Perspective Psychology studies human behavior in relation to the environment and the mental processes that occur in behavior. Sigmund Freud was a psychologist that differentiates how we analyze the psychological aspects as “id”, “superego” and “ego”. According to Freud’s “id” is set by the ‘pleasure principle’, containing the basic needs and feelings. “Superego” is something that comes from outside ourselves and provides an optional way for us whether it is good or not. Then, the “ego” is the way how we choose and decide to do the “id” or not.

From the poem “I’m ‘wife’ – I’ve finished it'” by Emily Dickinson, we can find the “id”, “superego” and “ego” as we understand the intent of the poem. In the first stanza she writes “I’m a wife; I’ve finished it / I Women now: It’s safer,” meaning here is that now since she got married, she became a complete woman. The “id” is about how she refused to become a complete human being without the power of self and identity again. Because later as wives, women have to go along with their husbands and that means they do not have freedom anymore.

Then the “superego”, comes from the social status of the people in the midnineteenth century. When the public pressures women to get married, have a family, have children and have a distinctive lifestyle. The latter is the “ego”, although she refused to subject the marriage or because she wanted freedom. However, it turns out she cannot do it because it collided with a status that is given society. So in the end she remained in social status as “wife,” the only identity she shows she deserves to be appreciated in her environment.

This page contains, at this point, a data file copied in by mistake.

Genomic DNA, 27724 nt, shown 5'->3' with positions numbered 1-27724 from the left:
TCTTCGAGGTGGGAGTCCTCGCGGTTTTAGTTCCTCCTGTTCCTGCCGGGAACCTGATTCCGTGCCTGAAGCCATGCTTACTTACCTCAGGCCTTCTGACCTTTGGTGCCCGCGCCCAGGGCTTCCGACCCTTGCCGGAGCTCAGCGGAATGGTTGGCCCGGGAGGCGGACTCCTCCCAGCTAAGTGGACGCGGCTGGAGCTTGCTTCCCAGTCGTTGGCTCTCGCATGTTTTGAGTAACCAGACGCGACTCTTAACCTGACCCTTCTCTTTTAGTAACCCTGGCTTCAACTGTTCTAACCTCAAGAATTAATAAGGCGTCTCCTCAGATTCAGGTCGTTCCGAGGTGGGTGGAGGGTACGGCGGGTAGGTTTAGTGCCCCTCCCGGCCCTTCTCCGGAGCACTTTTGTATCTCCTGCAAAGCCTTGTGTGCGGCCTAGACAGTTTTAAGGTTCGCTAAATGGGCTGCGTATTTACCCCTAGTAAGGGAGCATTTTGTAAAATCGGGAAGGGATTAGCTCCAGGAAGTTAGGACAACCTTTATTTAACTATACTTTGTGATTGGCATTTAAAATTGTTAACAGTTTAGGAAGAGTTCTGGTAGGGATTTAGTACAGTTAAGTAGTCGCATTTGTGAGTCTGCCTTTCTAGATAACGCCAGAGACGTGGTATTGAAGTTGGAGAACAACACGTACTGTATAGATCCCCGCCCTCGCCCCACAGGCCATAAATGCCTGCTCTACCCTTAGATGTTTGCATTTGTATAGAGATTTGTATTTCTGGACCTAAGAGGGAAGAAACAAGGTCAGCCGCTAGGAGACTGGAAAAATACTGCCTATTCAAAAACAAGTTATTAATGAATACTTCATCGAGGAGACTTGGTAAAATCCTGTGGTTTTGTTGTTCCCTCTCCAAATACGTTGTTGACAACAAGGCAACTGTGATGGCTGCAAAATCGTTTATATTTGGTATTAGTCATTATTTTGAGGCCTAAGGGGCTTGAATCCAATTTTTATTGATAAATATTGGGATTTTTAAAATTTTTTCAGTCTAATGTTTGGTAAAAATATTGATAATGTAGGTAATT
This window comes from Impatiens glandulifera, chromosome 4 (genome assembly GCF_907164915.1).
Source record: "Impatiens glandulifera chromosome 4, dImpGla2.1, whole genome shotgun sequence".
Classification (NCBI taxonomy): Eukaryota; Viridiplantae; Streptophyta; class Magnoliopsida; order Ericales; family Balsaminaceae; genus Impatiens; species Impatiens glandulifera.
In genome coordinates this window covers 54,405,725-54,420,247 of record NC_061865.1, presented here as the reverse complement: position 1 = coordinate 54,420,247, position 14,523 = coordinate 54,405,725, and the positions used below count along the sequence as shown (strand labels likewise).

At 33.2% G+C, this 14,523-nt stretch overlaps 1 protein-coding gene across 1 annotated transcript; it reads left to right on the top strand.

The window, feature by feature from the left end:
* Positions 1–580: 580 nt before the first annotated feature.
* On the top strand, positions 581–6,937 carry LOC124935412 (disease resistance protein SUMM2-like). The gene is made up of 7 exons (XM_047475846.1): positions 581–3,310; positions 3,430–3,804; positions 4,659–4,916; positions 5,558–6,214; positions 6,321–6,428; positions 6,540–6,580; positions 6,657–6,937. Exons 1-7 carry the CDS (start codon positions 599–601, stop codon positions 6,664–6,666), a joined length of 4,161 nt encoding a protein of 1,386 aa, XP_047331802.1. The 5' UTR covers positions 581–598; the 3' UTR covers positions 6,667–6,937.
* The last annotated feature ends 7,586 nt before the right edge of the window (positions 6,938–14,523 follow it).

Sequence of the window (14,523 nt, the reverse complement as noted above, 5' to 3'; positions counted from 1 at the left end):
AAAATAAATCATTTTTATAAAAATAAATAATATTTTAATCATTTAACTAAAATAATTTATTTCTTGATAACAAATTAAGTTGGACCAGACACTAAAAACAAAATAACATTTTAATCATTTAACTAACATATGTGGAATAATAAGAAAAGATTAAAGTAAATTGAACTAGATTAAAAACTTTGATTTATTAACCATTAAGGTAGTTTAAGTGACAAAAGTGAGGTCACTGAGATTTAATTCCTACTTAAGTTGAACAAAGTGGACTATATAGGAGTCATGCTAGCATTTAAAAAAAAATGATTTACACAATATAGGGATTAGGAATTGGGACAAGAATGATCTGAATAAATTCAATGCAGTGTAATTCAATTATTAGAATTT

In this poem Emily wants to show the difference of to be “woman” and “wife”. This poem told about a feeling of a young woman who is turning into a woman, especially a wife that looks “safer and more comfortable”, but dismisses her from becoming a full human being with no self power and self identity anymore. In the first stanza she writes “I’m wife; I’ve finished that / I’m Woman now: It’s safer so,” what she means here is that now since she was married, she has become a complete woman. I think the message that she is trying to say is that every girl has to get married in order to become a complete woman. But we know that as a wife the woman must go along with her husband. It is not as free as they are a woman that can do everything without interference from others. A woman can become a “Czar”, but a “wife” can only become a wife. Commonly her life will be dominated by her own husband.

In the second stanza she compares the single and married status into the earthheaven assumption. Being single is represented by the ‘rough’ life and realities of the earth and then a married woman’s life is compared to being in ‘Heaven.’ The last stanza begins with the lines “This being comfort, then/ That other kind was pain;” these two lines describe Emily’s feelings toward marriage. She said that the marriage will bring comfort but on the other side she also mentioned that marriage can also bring the other kind of pain.